On Monday, Baez upped the ante by striking out 14 and walking none in a 6 2/3 innings masterpiece against the Dayton Dragons, a team that demoted itself to the Pioneer League five minutes after the game ended to avoid a potential rematch. Somewhere, a wise prospect sage is hollering TINSTAAPP, warning us never to get too excited about a pitching prospect with six professional starts. I’ll wait until Baez gives up three runs in an outing before tempering my expectations.
/Big bad Baez. (Sac Bunt Dustin)
If I told you that Austin Hedges has allowed just two passed balls this year, you probably wouldn’t be surprised. Hedges has long been touted as a defensive prodigy at backstop, with good athleticism, good footwork, good hands, good just about anything you’d associate with defense at catcher; passed balls, on the other hand, are for slow, stone-handed handed catchers, save for the occasional cross-up or knuckleball. You probably also wouldn’t be surprised to learn that Hedges has allowed the second-fewest amount of passed balls in baseball among regular catchers this season, just one ahead of Buster Posey and nine behind the league leaders, Yasmani Grandal and Gary Sanchez.
At this point, you might think, okay, big deal.
Sciambi’s tweet got me thinking, though: what if more passed balls is actually a good thing?
The idea here is that good framing catchers are worried more about presenting the pitch correctly over securing the ball 100 percent of the time. And that the actions associated with good framing—staying quiet, sneakily moving the glove back toward the strike zone on the catch, occasionally catching the ball outside the pocket of the catcher’s mitt, etc.—are the kind of skills that might also lead to more passed balls. A passed ball, in isolation, is never a good thing. But if five extra passed balls a year lead to five extra runs in pitch framing, you’ll take it in a heartbeat.
In an trade deadline puzzler, the Padres held onto Brad Hand. Back in June, I was so sure that Hand was going to be dealt by July 31 that I traded him to every other team in the league, an article that now reads like a graveyard of what could have been. When I updated Hand’s most likely landing spots a few weeks back, I didn’t even consider the Padres as a top five contender.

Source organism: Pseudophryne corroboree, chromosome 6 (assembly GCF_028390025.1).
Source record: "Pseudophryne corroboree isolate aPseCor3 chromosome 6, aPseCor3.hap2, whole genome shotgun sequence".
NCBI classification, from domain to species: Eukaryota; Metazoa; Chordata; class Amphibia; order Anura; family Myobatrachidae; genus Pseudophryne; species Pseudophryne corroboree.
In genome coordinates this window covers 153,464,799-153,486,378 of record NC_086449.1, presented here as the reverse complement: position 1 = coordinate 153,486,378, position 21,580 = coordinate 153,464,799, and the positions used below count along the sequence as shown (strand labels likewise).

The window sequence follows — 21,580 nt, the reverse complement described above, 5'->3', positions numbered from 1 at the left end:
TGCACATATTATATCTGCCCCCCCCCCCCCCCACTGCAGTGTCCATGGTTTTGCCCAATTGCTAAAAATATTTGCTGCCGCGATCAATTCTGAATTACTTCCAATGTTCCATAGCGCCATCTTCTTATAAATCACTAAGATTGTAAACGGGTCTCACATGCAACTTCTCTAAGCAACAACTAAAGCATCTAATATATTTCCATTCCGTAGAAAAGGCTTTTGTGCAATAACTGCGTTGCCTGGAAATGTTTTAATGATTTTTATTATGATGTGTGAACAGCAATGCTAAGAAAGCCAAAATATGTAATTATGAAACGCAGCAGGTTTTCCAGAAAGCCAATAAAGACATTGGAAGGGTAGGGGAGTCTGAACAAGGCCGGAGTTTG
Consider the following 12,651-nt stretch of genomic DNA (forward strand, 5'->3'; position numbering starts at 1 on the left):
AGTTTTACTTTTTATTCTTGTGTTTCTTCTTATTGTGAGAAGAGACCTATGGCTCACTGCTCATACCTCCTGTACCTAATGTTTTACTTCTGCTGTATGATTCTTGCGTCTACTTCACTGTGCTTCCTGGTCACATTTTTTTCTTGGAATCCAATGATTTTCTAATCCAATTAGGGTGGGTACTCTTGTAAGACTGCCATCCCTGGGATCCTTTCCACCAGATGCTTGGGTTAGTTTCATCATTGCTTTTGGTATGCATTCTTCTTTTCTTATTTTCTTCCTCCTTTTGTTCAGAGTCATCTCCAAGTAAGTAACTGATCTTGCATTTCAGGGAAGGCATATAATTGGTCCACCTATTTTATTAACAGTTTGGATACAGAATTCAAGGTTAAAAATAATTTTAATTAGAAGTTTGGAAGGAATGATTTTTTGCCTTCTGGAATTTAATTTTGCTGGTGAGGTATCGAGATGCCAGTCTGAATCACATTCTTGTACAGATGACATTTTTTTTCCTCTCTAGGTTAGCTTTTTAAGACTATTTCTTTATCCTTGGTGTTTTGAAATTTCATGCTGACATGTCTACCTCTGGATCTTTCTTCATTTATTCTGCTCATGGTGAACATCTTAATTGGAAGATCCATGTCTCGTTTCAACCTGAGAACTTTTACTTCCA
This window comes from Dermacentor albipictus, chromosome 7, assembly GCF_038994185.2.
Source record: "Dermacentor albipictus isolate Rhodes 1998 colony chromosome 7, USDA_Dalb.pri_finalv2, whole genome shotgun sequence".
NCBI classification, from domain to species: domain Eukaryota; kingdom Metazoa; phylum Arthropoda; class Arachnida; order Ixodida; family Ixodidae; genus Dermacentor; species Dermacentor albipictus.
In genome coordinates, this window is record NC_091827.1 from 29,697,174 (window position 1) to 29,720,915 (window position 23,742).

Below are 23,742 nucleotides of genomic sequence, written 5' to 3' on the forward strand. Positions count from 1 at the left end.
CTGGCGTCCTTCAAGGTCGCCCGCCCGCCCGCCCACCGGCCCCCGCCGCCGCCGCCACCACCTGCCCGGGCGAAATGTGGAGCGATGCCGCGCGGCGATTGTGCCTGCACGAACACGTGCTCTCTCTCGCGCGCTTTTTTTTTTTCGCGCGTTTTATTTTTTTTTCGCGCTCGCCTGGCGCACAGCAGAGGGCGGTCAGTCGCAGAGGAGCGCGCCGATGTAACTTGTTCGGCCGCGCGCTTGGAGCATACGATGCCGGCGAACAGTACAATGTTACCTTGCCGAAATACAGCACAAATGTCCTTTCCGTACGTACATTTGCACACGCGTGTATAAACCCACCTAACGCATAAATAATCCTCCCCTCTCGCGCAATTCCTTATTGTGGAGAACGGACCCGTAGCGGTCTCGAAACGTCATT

What happened? In the simplest terms, it appears that the Padres set a high asking price—a fair initial stance for a pitcher of Hand’s quality—and the rest of the league failed to meet it, or even get close enough to make A.J. Preller & Co. budge. The complicated answer is, well, more complicated, and also unknown. Maybe it involves bits and pieces of some distrust of Preller, some distrust of Hand. Maybe it involves the Padres not budging enough from that initial asking price. More so, probably, it appears that the league as a whole decided to back off on dealing marquee prospects for last-ditch deadline improvements.
Justin Wilson, Hand’s most similar deadline comp, was traded to the Cubs, with Alex Avila, for Jeimer Candelario and Isaac Paredes, neither of whom cracked Baseball America’s midseason top 100. That’s a modest package, considering Avila, a one-year rental, is still a catcher OPSing .869. Addison Reed, another rental, was dealt from the Mets to the Red Sox for a trio of unexciting pitching prospects. Sonny Gray, mentioned in the tweet above, is a superb starter with 2.5 years left on his contract, and even he didn’t pry away one of the Yankees top prospects.
Yesterday, on twitter, I did what I do best on there. I hijacked an otherwise innocent thread and turned it into a lengthy debate on nuance (it turned into a good discussion, by the way).
First off, I’m down with the tank. I’ve been on board since day one, and although maybe I haven’t been loading and firing artillery, or driving that thing, I’ve been present in the back, filing paperwork on code regulations and such.
The tank makes perfect sense. If you’re not going to be good, be bad; be really bad. Don’t strive for the middle. That’s about all it is, really. Being bad in baseball gives you certain perks. For your toils, you get a higher first round draft pick, more draft bonus pool money, (formerly) more international money, and the ability to orchestrate a plan that focuses just about all resources on the future. It’s a strategy that allows you to draft MacKenzie Gore, to trade for players like Fernando Tatis Jr., and to audition Rule 5’ers like Luis Perdomo or Allen Cordoba.
The Padres have done a pretty good job with it. Their 68-94 record last year netted them the third overall pick, and they’ve been able to locate and polish up a number of diamond-in-the-rough types, either to use in trades (Trevor Cahill, possibly Brad Hand, etc.) or to maybe hold on to (Perdomo, etc.). They’ve also spent and scouted diligently in the international amateur market, and done a solid job with the stateside draft. As a result, the farm system is loaded with both upside and depth, and it currently ranks like fourth-best in all of baseball, give or take a few slots depending on your source.